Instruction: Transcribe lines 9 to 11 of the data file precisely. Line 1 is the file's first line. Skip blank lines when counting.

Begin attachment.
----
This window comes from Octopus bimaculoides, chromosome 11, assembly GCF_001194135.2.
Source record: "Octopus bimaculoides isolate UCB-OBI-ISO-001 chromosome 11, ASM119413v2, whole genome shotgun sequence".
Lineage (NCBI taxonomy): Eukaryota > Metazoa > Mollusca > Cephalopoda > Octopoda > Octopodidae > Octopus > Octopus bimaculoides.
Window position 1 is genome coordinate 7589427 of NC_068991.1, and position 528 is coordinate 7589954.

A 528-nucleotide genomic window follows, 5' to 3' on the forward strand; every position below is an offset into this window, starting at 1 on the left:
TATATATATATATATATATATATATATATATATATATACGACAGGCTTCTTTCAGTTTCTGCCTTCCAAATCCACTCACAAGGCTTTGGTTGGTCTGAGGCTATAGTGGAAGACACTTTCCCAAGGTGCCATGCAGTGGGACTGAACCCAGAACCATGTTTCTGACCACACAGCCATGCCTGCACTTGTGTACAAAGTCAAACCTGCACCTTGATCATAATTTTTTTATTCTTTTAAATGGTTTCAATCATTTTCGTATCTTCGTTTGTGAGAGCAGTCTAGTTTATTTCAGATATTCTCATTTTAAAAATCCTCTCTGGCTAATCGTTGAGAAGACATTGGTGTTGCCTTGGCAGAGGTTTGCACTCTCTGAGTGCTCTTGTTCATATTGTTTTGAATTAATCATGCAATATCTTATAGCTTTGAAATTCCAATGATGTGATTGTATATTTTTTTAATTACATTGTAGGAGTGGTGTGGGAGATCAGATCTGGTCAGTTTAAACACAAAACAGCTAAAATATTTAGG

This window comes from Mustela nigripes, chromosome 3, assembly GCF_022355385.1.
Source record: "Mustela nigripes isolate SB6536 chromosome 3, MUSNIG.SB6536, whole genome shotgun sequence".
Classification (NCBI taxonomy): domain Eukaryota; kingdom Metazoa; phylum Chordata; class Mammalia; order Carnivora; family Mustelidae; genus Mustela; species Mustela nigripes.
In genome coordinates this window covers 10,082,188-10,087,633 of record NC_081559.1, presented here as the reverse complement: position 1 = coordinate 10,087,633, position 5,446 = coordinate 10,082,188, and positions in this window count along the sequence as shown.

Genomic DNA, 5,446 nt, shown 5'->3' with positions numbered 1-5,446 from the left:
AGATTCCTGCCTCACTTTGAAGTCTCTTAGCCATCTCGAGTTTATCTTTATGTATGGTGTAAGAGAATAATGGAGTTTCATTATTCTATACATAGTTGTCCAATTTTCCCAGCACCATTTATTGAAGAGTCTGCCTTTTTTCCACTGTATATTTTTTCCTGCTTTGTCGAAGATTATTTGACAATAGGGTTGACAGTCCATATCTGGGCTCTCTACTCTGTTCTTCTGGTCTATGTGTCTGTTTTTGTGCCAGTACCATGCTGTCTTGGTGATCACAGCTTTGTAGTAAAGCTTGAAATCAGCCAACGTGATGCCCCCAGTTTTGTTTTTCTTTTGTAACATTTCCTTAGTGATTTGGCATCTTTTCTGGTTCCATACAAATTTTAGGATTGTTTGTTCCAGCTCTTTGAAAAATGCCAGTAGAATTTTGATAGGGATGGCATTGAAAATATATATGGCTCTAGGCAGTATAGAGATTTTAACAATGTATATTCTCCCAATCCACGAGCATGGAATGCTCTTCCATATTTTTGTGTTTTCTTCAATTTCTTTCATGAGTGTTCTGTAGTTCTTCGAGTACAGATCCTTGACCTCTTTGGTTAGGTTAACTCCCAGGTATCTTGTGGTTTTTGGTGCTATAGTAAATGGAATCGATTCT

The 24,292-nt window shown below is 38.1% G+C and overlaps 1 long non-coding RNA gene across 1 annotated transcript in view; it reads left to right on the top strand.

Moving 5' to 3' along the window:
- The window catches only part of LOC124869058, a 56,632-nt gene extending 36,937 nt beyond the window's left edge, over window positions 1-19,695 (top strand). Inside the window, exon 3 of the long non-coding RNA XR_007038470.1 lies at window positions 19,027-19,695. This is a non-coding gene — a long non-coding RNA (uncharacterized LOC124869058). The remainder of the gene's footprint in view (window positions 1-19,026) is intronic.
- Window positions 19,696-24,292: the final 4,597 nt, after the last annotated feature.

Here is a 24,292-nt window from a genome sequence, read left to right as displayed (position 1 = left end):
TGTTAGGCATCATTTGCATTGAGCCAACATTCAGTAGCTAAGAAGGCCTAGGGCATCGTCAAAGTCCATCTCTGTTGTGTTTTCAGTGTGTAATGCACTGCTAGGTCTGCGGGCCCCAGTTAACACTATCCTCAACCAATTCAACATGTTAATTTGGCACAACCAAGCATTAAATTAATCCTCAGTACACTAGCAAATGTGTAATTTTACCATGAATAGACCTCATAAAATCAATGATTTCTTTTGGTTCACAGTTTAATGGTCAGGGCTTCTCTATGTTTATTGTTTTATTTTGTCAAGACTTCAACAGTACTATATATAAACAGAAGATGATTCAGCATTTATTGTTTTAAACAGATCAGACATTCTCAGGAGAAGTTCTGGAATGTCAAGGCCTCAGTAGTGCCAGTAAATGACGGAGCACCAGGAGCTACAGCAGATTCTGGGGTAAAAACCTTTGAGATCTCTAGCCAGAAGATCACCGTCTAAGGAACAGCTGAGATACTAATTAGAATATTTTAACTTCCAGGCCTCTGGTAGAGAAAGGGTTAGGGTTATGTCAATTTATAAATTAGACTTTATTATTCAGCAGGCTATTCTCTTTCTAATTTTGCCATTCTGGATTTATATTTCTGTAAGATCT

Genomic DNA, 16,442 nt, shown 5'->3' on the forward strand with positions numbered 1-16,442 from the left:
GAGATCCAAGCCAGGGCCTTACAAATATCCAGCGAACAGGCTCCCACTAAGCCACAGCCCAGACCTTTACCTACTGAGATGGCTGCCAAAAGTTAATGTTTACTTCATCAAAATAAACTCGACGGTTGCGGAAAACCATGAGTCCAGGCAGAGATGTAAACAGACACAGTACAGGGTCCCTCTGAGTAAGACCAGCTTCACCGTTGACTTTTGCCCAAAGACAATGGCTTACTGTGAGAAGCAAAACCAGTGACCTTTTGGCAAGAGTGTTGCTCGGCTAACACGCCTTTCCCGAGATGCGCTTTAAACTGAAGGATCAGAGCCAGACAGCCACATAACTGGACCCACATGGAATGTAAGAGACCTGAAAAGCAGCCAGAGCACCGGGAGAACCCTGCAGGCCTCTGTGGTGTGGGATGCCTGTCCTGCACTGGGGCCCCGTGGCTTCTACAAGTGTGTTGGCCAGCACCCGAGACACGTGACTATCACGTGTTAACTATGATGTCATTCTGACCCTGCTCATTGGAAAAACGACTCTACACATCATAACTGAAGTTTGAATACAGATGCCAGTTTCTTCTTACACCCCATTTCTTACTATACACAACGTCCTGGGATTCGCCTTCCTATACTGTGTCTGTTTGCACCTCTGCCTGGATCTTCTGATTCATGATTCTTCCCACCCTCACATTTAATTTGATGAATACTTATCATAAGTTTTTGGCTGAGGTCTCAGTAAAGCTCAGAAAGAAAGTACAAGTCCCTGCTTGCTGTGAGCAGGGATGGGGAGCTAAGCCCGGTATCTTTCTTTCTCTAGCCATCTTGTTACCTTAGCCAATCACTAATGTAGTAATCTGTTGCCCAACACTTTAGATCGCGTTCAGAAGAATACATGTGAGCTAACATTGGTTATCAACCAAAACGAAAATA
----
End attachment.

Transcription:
Classification (NCBI taxonomy): domain Eukaryota; kingdom Metazoa; phylum Chordata; class Mammalia; order Carnivora; family Mustelidae; genus Mustela; species Mustela nigripes.
In genome coordinates this window covers 10,082,188-10,087,633 of record NC_081559.1, presented here as the reverse complement: position 1 = coordinate 10,087,633, position 5,446 = coordinate 10,082,188, and positions in this window count along the sequence as shown.

Genomic DNA, 5,446 nt, shown 5'->3' with positions numbered 1-5,446 from the left: